Radiation-based timer 32 may adjust the counter to account for the external radiation detected by the external radiation detection element. For example, when the counter is decremented from a threshold value to zero, radiation-based timer 32 increments the counter each time the external radiation detection element detects a radiation particle, as the radiation particle is presumably from the external radiation source. In this manner, radiation-based timer 32 may discriminate the number of radiation particles associated with the radiation source of radiation-based timer 32 from the number of radiation particles associated with the external radiation source, thereby mitigating against false or inadvertent timer signals. As another example, radiation-based timer 32 may maintain a second counter that tracks the number of times the external radiation detection element detects a radiation particle and subtract the value of the second counter from the first counter. Radiation-based timer 32 may then use the result of the subtraction for generating the timer signal, e.g., by generating the timer signal when the result of the subtraction reaches the threshold value.

In some instances, radiation-based timer 32 may harvest and store power associated with the radioactive decay of the radiation source. Radiation-based timer 32 may, for example, include a power storage device (e.g., capacitor or rechargeable battery) that stores the power associated with the radiation particles. The power storage device of radiation-based timer 32 may be used to power the components of radiation-based timer 32, thus providing a completely self-sufficient timer 32. In other instances, radiation-based timer 32 may harvest the power of the radiation particles and store the power in power source 24.

As described above, in some instances, IMD 20 may deliver therapy to patient 12 in addition to sensing physiological parameters. In this case, IMD 20 includes a therapy module 28 that, under the control of processor 21, delivers therapy to patient 12. In the case of electrical stimulation therapy, therapy module 28 may generate an electrical stimulation signal and deliver the stimulation to patient 12, e.g., via one or more electrodes. Processor 21 controls therapy module 28 to deliver electrical stimulation signals, e.g., pacing pulses, resynchronization pulses and/or cardioversion-defibrillation shocks in the case of cardiac rhythm management therapy, with amplitudes, pulse widths, frequencies, electrode combinations or electrode polarities specified by a selected therapy program. Therapy module 28 may deliver one or more of these types of stimulation in the form of other signals besides pulses or shocks, such as sine waves, square waves, or other substantially continuous signals. In other instances, IMD 20 may provide therapy to patient 12, but not perform sensing. Instead, IMD 20 may receive sensed parameters from other devices implanted within or worn by patient 12. As such, IMD 20 may only provide sensing, only deliver therapy or provide sensing and therapy. One or more of the timing mechanisms of therapy module 28 may use the timer signal generated by radiation-based timer 32. For example, therapy module 28 uses the timer signal of radiation-based timer 32 to track escape intervals, refractory periods, blanking intervals, or the like.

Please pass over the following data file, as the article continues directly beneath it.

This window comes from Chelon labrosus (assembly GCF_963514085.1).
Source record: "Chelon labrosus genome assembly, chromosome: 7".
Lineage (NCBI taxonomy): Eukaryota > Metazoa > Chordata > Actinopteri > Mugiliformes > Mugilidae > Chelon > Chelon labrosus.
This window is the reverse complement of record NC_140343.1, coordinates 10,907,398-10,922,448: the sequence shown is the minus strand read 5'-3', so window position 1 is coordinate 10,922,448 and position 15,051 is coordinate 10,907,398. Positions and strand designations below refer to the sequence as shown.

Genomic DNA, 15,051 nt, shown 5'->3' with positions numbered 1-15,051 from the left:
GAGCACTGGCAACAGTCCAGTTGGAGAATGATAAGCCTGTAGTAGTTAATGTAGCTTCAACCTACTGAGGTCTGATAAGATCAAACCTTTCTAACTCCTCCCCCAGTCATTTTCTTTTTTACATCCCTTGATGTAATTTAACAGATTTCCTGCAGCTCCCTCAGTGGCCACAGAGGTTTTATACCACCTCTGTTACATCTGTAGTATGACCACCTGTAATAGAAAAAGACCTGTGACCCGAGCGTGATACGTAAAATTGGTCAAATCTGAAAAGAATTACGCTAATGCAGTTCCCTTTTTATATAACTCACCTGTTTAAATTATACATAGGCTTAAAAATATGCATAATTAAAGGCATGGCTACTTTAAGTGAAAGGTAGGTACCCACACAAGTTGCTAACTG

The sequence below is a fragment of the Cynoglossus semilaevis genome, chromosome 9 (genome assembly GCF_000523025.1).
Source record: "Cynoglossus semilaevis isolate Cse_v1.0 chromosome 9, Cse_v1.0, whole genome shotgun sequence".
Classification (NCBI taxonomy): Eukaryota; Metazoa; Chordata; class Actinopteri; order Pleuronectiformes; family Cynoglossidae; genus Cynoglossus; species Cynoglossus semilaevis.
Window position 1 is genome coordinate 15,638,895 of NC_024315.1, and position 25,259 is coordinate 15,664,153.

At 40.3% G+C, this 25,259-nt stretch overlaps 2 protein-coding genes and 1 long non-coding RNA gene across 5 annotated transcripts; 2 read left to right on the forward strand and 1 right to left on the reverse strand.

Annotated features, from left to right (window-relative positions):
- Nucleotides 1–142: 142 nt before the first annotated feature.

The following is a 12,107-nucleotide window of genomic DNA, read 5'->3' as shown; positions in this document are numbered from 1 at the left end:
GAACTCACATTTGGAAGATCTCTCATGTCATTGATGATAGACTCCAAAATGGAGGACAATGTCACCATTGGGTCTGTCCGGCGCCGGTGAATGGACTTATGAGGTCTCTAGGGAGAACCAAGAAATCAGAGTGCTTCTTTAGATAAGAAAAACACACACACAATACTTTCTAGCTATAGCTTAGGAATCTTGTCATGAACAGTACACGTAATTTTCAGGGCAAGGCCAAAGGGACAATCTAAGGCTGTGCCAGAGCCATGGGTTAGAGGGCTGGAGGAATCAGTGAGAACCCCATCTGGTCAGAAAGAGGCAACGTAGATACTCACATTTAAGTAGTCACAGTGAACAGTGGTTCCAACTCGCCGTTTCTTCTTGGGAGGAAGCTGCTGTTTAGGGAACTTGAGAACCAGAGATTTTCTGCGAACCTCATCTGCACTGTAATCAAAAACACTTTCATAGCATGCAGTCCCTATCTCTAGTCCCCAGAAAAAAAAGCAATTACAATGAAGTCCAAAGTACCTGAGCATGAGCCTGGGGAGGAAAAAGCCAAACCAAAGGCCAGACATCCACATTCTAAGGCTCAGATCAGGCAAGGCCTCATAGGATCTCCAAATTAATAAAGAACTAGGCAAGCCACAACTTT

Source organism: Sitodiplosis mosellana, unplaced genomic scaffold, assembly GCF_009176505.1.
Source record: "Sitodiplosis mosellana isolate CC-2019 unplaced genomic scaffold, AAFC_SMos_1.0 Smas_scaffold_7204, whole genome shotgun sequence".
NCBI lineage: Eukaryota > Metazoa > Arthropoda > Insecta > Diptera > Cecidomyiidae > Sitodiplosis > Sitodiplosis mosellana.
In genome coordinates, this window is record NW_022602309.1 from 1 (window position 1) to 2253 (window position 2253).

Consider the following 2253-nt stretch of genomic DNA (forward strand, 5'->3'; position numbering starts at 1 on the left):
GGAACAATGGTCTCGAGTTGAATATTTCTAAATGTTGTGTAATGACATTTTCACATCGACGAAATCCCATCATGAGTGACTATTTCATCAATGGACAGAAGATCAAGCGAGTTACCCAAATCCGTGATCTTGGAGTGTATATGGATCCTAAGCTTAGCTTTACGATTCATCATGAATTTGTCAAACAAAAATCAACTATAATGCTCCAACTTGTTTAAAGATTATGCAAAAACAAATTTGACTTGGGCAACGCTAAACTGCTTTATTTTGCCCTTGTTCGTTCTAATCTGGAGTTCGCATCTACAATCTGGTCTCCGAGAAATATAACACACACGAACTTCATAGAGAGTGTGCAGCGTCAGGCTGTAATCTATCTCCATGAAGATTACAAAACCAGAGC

FIG. 3 is a block diagram illustrating an example radiation-based timer 40 that generates a timer signal in accordance with the techniques of this disclosure. The timer signal may, for example, be used to trigger one or more components of IMD 20 to wakeup from a low power state. Radiation-based timer 40 may correspond with radiation-based timer 32 of IMD 20 (FIG. 2). Radiation-based timer 40 includes a radiation source 42, a radiation detector 44 and a counter 46. Radiation detector 44 and counter 46 may together constitute a radiation detection circuit 48.

Radiation source 42 is a material that emits radiation particles during radioactive decay. The radiation particles are represented by lines 43 in FIG. 3. The radiation particles emitted by radiation source 42 may be alpha particles, beta particles or gamma particles, depending on the radioactive element or elements making up radiation source 42. Radiation source 42 may include, for example, tritium, uranium, thorium or any other suitable radioactive isotope or compound.

Radiation source 42 may be placed on an integrated circuit in close proximity to radiation detection circuit 48. In one example, radiation source 42 is placed in intimate contact with radiation detector 44. In another example, radiation source 42 may be placed such that there is a small separation between radiation source 42 and radiation detector 44, e.g., less than 1 millimeter (mm). In this case, the intervening space between radiation source 42 and radiation detector 44 would be either vacuum or gas. Radiation detector 44 detects the radiation particles emitted during the decay of radiation source 42. Radiation detector 44 may include one or more detection elements, such as one or more photodiodes, inverters or any other semiconductor device, that detect radiation particles emitted during the decay of radiation source 42. Each of the detection elements may be capable of detecting a single radiation particle.